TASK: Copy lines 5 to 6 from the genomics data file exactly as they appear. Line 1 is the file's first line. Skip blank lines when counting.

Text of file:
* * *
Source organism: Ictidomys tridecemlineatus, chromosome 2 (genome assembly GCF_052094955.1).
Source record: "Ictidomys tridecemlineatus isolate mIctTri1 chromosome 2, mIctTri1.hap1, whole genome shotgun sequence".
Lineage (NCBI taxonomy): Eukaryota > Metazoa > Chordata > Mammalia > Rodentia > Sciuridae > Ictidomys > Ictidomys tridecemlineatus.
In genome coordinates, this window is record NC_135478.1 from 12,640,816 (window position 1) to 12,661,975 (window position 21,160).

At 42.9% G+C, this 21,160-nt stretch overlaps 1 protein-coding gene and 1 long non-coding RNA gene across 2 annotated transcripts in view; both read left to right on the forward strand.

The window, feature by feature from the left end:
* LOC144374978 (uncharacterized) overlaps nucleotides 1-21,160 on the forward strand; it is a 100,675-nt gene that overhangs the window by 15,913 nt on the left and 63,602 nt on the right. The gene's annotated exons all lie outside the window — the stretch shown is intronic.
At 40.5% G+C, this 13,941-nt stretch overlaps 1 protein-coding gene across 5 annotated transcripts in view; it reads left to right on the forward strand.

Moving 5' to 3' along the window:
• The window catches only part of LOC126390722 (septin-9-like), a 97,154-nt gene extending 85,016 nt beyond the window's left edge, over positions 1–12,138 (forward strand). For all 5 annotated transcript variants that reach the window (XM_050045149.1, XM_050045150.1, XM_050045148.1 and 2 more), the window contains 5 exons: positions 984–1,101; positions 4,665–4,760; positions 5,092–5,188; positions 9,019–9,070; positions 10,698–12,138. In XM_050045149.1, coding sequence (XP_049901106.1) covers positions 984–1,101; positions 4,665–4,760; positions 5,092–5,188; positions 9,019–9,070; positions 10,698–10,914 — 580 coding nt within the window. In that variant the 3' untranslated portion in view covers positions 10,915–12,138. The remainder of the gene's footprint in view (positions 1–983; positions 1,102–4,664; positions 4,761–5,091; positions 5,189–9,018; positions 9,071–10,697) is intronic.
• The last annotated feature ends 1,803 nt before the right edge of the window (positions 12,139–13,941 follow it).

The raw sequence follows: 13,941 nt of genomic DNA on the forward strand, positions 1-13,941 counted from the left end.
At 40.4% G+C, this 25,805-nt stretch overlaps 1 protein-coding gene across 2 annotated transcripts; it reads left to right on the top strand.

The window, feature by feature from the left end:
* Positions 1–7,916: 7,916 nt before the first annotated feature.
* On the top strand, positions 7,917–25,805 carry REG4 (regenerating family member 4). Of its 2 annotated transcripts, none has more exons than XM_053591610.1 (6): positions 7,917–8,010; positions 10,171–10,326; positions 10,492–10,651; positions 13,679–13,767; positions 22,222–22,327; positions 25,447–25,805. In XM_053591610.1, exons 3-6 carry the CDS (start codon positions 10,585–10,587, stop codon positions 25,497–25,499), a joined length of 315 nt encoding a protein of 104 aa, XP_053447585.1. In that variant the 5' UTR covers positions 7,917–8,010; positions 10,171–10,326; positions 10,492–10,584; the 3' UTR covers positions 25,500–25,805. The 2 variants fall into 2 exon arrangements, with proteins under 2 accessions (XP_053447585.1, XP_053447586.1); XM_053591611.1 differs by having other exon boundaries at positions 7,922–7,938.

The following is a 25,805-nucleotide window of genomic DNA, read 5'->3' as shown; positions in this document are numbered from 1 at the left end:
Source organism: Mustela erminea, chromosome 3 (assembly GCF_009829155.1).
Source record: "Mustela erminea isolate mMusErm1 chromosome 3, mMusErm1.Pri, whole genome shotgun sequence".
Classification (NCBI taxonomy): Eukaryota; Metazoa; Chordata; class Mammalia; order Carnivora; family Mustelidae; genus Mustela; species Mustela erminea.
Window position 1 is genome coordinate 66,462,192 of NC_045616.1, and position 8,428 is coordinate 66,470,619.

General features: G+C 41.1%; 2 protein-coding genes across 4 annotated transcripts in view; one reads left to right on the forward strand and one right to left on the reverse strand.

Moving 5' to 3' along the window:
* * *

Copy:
At 42.9% G+C, this 21,160-nt stretch overlaps 1 protein-coding gene and 1 long non-coding RNA gene across 2 annotated transcripts in view; both read left to right on the forward strand.

The window, feature by feature from the left end: